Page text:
While there have been many positive animal studies demonstrating the beneficial effect of targeting cytokines during sepsis, this has not translated into improvements in clinical treatment; no clinical trials so far have led to an approved therapeutic. The reasons behind this are multifactorial and partially stem from a failure to consider the interaction between individual cytokines and the larger cytokine milieu. In addition, the cytokine milieu varies between septic patients, making it difficult to distinguish any benefit in large studies of heterogenous patients. Although the failure of cytokine-based therapy in septic patients has been disappointing, recent phase I clinical trials (such as IL-7 infusion) have demonstrated the potential benefit of immunomodulation (13). However, before additional cytokines can be considered as therapeutic targets for sepsis, further work needs to be done to define the alterations that occur across the cytokine milieu during sepsis and distinguish how individual cytokines interact and modulate the effects of one another.
Recent work on the cytokines IL-17, IL-27, and IL-33 suggest the presence of a novel cytokine axis during sepsis. IL-17 primarily acts to promote the inflammatory response in mucosal tissue. In humans, serum levels of IL-17 are predictive of the development of sepsis and mortality in poly-trauma patients (14) and mutations in the IL-17A gene are associated with increased susceptibility to infection caused by gram positive bacteria and mortality (15). The immunosuppressive cytokine IL-27 increases in the plasma of many septic patients (16–27) and has been shown to inhibit the differentiation of Th17 cells (16, 18, 19, 28–33). These results have been recapitulated in diverse models of sepsis in mice (34–38). The blockade of the p28 subunit of IL-27 (38) or depletion of IL-27 using a soluble and recombinant IL-27Rα (34) significantly reduces mortality in the cecal ligation and puncture (CLP) model of sepsis and is associated with reduced bacterial burden in the tissues and blood. IL-33 is a member of the IL-1 family of cytokines that modulates Th2 responses and decreases the differentiation of T cells into Th17 cells (39). IL-33 signals through the cytokine receptor ST2 and plays an anti-inflammatory role during sepsis, improving survival during the early stages of sepsis but ultimately leading to long lasting immunosuppression through the induction of regulatory T cells (Tregs) (40–42). In addition to its interactions with IL-17, IL-33 has also been reported to interact with IL-27, with both modulating the activity of ILC2 cells (43–46). As the importance of ILC2 cells during sepsis has recently been described (47–49), these interactions may become increasingly significant for the development of effective therapeutics.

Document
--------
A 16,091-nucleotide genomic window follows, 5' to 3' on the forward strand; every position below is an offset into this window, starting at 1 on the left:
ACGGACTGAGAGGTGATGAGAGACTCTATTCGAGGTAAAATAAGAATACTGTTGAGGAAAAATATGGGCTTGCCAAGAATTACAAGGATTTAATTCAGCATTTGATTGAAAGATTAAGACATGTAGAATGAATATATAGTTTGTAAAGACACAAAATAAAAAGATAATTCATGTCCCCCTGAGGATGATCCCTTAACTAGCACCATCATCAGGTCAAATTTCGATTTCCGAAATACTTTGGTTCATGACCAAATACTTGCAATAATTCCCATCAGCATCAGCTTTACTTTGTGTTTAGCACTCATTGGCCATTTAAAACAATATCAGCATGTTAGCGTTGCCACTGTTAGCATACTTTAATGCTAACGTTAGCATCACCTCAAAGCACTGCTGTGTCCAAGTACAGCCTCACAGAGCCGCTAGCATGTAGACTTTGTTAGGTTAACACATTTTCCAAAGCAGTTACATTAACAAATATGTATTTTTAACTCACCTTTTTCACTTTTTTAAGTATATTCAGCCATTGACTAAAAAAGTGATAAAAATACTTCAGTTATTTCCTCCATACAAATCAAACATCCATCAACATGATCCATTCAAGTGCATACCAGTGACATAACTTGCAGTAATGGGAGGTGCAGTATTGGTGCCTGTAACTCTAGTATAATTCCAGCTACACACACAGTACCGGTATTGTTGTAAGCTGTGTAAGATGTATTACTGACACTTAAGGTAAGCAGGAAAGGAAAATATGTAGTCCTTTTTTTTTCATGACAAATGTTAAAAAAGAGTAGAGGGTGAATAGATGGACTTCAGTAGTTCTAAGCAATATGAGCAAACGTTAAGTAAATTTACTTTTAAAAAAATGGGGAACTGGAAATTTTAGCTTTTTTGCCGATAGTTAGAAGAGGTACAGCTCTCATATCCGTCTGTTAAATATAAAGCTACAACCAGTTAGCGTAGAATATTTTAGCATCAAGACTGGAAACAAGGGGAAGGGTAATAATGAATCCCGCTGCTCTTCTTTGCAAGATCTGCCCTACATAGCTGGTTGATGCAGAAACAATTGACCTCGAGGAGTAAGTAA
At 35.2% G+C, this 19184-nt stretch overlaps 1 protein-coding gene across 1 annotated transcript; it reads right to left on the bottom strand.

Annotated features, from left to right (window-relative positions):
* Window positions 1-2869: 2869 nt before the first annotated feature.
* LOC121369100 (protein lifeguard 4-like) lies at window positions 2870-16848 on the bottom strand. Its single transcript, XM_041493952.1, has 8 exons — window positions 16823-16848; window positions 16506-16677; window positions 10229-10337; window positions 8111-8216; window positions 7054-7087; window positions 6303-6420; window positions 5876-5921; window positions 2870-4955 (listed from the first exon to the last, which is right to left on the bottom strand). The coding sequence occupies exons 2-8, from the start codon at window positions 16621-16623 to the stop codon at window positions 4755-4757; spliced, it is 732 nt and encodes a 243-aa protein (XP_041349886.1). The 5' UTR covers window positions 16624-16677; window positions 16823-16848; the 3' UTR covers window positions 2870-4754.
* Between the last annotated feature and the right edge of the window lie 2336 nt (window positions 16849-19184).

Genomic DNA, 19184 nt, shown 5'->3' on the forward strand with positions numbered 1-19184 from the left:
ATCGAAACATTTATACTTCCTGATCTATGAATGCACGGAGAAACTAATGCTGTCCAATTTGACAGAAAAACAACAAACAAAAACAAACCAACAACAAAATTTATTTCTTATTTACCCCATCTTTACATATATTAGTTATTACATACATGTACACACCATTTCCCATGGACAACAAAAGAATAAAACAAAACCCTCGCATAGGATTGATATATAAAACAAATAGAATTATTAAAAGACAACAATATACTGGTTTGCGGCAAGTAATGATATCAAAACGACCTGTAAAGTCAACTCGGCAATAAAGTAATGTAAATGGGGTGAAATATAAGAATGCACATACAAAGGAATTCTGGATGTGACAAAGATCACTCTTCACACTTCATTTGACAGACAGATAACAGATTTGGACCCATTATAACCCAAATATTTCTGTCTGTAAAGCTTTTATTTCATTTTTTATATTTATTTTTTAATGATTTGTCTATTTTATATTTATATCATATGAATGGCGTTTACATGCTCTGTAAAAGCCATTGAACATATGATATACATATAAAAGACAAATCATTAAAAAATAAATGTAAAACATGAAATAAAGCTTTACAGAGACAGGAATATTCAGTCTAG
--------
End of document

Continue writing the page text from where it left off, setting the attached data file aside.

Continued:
In this review, we will further discuss the individual and combined roles of IL-17, IL-27, and IL-33 during sepsis and how this axis might be therapeutically targeted.
The Role of IL-17 in Sepsis Pathophysiology
The IL-17 family of cytokines is composed of the structurally similar IL-17A-F. Apart from IL-17A (classically referred to as IL-17) and IL-17F, all the cytokines in this family are encoded separately, although they share conserved sequences. The earliest studies addressing the role of IL-17A during sepsis in animal models reported that they induced significant pathology and that eliminating IL-17A resulted in significantly improved survival (50, 51). However, subsequent studies using mice deficient in the IL-17 receptor found opposite results (52), and the literature now contains numerous studies demonstrating the mixed effects of IL-17A blockade in sepsis.